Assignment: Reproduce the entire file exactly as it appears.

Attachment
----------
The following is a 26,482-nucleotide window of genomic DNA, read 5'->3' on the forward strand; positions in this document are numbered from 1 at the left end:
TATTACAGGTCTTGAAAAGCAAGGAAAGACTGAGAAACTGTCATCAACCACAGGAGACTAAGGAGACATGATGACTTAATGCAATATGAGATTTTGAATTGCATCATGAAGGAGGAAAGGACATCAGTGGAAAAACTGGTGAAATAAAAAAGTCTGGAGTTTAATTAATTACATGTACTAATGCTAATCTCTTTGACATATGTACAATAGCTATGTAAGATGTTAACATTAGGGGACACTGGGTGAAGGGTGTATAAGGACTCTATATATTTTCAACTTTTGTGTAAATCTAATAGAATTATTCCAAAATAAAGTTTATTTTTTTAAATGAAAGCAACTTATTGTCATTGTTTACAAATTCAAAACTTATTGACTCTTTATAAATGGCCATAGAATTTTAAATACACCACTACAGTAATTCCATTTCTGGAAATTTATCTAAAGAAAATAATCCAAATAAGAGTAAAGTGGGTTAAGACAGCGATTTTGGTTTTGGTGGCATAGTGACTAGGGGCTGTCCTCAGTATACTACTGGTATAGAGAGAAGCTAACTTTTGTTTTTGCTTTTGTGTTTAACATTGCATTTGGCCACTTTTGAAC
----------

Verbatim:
The following is a 26,482-nucleotide window of genomic DNA, read 5'->3' on the forward strand; positions in this document are numbered from 1 at the left end:
TATTACAGGTCTTGAAAAGCAAGGAAAGACTGAGAAACTGTCATCAACCACAGGAGACTAAGGAGACATGATGACTTAATGCAATATGAGATTTTGAATTGCATCATGAAGGAGGAAAGGACATCAGTGGAAAAACTGGTGAAATAAAAAAGTCTGGAGTTTAATTAATTACATGTACTAATGCTAATCTCTTTGACATATGTACAATAGCTATGTAAGATGTTAACATTAGGGGACACTGGGTGAAGGGTGTATAAGGACTCTATATATTTTCAACTTTTGTGTAAATCTAATAGAATTATTCCAAAATAAAGTTTATTTTTTTAAATGAAAGCAACTTATTGTCATTGTTTACAAATTCAAAACTTATTGACTCTTTATAAATGGCCATAGAATTTTAAATACACCACTACAGTAATTCCATTTCTGGAAATTTATCTAAAGAAAATAATCCAAATAAGAGTAAAGTGGGTTAAGACAGCGATTTTGGTTTTGGTGGCATAGTGACTAGGGGCTGTCCTCAGTATACTACTGGTATAGAGAGAAGCTAACTTTTGTTTTTGCTTTTGTGTTTAACATTGCATTTGGCCACTTTTGAAC